Murata announced the launch of a compact low-cost low power wide area network (LPWAN) wireless module that supports the LoRaWAN long range wireless protocol. This standalone compact module measures just 12.5 x 11.6 x 1.76 mm, is constructed in a metal shielded package and comprises a Semtech SX1276 ultra long range spread spectrum wireless transceiver and an STMicro STM32L0 series ARM Cortex M0+ 32 bit microcontroller (MCU). An integrated TCXO that has robust low drift thermal characteristics provides an accurate clock source for the RF transceiver.
Communication with the module can be achieved via UART, SPI, or I2C peripheral interfaces. An ADC and up to 18 GPIOs provide plenty of flexibility for connecting sensors, switches and status LEDs, and the module is powered from a 2.2 to 3.6 VDC supply. The Murata CMWX1ZZABZ-078 module has pre-certified radio regulatory approvals for operating in the 868 and 915 MHz industrial, scientific and medical (ISM) spectrum in most geographical regions of the world.
The normal output power is + 14 dBm but a PA boost function can be selected to increase RF output to + 20dBm for long range applications or those where the end-device is sited in a poor signal location indoors. The MCU includes 192 kB flash and 20 kB RAM, and has enough memory to embed customer applications and host other modulation stacks. In addition, an optional STSAFE secure element can be incorporated into the MCU to enhance the network security capabilities.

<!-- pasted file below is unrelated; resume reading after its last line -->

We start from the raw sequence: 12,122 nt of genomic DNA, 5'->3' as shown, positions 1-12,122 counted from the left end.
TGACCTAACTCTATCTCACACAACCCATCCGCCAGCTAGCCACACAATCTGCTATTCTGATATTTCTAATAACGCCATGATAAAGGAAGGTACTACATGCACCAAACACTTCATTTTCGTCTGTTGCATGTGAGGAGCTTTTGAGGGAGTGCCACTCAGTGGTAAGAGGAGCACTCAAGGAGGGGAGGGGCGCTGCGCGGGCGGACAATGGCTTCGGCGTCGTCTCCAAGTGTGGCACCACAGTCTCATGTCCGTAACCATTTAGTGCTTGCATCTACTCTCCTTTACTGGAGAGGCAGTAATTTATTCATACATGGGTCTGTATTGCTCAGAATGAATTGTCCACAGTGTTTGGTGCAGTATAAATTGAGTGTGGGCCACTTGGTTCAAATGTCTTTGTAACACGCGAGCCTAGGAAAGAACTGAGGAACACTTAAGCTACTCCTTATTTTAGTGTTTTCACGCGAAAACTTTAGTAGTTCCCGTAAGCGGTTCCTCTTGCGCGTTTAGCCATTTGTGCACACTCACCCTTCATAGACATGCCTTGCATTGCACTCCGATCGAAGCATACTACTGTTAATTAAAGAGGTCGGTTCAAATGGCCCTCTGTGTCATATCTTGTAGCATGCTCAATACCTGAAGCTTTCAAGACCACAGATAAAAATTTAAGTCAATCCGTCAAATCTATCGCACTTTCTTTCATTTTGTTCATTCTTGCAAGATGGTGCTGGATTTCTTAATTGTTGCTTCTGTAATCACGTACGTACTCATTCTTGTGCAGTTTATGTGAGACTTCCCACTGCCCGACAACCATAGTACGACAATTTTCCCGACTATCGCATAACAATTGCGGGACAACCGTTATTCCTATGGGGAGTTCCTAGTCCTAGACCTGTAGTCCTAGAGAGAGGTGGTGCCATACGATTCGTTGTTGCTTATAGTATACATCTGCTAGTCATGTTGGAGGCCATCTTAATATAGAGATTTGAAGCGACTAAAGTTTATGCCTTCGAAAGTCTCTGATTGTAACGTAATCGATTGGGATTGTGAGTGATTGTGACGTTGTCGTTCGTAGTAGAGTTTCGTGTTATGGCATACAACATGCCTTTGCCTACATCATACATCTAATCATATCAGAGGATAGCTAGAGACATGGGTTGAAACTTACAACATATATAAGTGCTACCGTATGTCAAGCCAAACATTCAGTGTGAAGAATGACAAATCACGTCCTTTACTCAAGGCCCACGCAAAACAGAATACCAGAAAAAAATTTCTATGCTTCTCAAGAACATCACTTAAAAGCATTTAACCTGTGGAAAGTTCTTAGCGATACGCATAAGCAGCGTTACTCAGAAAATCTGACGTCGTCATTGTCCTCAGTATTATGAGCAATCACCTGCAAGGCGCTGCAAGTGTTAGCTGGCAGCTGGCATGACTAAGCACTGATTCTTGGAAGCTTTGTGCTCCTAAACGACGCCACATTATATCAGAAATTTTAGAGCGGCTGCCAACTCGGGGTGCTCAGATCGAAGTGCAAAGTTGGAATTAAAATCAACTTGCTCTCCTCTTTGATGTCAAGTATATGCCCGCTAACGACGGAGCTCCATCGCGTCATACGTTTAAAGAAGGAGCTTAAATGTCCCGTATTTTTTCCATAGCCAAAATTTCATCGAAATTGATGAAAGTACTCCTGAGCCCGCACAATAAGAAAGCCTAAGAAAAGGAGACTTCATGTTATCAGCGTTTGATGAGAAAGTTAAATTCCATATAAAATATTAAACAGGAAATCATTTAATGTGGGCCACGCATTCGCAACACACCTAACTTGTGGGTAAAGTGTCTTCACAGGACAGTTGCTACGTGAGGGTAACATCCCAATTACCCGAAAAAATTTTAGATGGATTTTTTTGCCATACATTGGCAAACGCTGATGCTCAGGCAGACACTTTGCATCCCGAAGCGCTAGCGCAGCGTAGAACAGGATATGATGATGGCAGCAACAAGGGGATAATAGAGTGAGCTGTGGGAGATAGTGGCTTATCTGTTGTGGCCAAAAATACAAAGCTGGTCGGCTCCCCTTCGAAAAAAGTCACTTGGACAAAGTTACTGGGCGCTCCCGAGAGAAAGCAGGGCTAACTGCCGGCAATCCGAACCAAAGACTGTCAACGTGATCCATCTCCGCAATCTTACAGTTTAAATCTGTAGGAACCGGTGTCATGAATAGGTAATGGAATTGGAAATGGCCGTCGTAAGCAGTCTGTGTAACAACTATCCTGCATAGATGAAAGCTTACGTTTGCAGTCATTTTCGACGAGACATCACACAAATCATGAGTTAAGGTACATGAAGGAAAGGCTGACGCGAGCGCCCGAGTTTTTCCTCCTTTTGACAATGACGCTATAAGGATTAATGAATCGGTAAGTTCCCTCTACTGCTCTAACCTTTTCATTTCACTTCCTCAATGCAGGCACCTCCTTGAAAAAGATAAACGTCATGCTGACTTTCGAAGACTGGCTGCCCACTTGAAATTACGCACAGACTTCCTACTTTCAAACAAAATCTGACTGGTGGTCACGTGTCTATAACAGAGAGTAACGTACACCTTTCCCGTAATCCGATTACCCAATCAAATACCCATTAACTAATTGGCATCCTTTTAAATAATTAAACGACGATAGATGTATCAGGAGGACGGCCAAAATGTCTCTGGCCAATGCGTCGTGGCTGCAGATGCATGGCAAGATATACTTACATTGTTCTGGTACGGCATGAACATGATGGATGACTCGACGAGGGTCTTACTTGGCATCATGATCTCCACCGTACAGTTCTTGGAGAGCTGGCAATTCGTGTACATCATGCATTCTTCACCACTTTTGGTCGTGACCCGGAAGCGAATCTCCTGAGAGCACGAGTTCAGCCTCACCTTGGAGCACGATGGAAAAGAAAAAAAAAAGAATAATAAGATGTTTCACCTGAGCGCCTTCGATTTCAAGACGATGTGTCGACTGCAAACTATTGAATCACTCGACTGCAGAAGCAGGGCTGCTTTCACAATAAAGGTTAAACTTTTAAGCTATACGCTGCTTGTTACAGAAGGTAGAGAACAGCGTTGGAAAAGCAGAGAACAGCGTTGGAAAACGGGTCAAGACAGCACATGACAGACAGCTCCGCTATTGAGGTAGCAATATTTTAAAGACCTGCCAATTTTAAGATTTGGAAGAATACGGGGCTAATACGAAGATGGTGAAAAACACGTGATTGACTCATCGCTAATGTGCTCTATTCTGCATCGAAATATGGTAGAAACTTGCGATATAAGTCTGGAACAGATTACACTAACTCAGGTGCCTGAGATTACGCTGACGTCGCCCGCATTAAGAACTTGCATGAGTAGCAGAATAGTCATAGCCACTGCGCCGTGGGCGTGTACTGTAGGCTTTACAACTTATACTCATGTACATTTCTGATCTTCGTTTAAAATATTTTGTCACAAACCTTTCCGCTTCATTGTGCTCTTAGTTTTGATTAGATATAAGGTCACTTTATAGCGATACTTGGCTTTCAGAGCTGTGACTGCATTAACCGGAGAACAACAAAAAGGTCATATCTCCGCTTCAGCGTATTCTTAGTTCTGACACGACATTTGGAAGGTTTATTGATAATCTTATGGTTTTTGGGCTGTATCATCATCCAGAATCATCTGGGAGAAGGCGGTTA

"We're excited to welcome a leader in wireless modules such as Murata into the LoRa ecosystem," said Marc Pegulu, Vice President and General Manager of Semtech’s Wireless and Sensing Product Group. "Since Murata joined the LoRa Alliance, our teams have worked together to design a cost-effective, small form factor LoRaWAN module capable of supporting a wide range of sensors. We are confident Murata's new wireless module should help increase the adoption of the LoRaWAN platform worldwide, helping to make it the standard for LPWANs supporting low power IoT applications."
Typical applications for this module include smart metering, wearables, tracking, M2M and internet of things (IoT) edge nodes. Accommodating a wide range of temperatures, the module can operate from – 40 to + 85 degrees C.
Mass production will commence in October 2016.